Former head of the Centre’s climate and health programme claims he was targeted for speaking out about climate change

An image showing a CDC sign

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A prominent epidemiologist who ran the climate and health programme at the US Centers for Disease Control and Prevention (CDC) has sought whistleblower protection status from the US Office of Special Counsel. George Luber alleges that the agency retaliated against him for speaking out on climate change and for raising concerns that it was shifting funds intended for climate change and health programmes to other areas. Represented by the non-profit Public Employees for Environmental Responsibility, Luber claims that the CDC leadership prohibited him from talking publicly about climate change, placed his name on a security list and forbade him from entering the agency’s campus in Atlanta without permission.

Luber says he was put on administrative leave less than a month after being promoted to acting chief of the CDC’s newly formed Asthma and Community Health Branch in March 2018, and was subsequently assigned to a series of details that had nothing to do with his knowledge, skills or experience.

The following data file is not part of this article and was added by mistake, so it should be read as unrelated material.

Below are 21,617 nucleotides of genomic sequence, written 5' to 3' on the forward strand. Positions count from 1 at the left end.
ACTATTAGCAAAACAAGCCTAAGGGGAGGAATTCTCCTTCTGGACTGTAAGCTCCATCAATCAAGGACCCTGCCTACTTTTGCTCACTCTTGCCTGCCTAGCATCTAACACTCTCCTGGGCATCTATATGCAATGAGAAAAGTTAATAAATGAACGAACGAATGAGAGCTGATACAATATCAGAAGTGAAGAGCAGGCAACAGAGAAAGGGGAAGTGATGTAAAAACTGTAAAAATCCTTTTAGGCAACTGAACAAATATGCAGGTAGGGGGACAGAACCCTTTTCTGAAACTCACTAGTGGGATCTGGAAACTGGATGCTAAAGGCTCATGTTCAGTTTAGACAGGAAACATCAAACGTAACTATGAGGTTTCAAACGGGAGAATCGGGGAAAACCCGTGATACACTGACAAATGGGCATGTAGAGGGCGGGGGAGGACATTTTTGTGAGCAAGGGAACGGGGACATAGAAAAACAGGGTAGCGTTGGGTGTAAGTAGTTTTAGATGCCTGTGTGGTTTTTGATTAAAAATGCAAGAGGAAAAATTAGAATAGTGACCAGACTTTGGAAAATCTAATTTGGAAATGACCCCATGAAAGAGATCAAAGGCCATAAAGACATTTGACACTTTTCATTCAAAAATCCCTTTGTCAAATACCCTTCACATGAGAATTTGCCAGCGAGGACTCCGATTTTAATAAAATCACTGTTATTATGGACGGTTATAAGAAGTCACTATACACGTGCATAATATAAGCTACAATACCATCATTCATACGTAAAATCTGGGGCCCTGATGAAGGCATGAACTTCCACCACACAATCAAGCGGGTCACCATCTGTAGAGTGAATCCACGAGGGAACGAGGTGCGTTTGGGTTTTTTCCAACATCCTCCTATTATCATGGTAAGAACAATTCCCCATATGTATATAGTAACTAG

Meanwhile, a key congressional committee is investigating allegations raised by Luber about the CDC diverting funds and staff that were intended for climate and public health work to unrelated programmes. The chairman of the US House Energy and Commerce Committee, Rep Frank Pallone, requested that CDC staff brief his committee on the purported programme changes by 12 August, but that has not yet happened.

Former science staff at other US federal agencies have also brought concerns to Congress and the public. For example, Maria Caffrey, a former National Park Service climate change scientist, filed a whistleblower complaint in July. That same month she also testified before Congress that her research funding dried up and she was eventually terminated after refusing to eliminate references to human-caused climate change in a report she led on how sea level rise and storm surge could impact coastal national parks.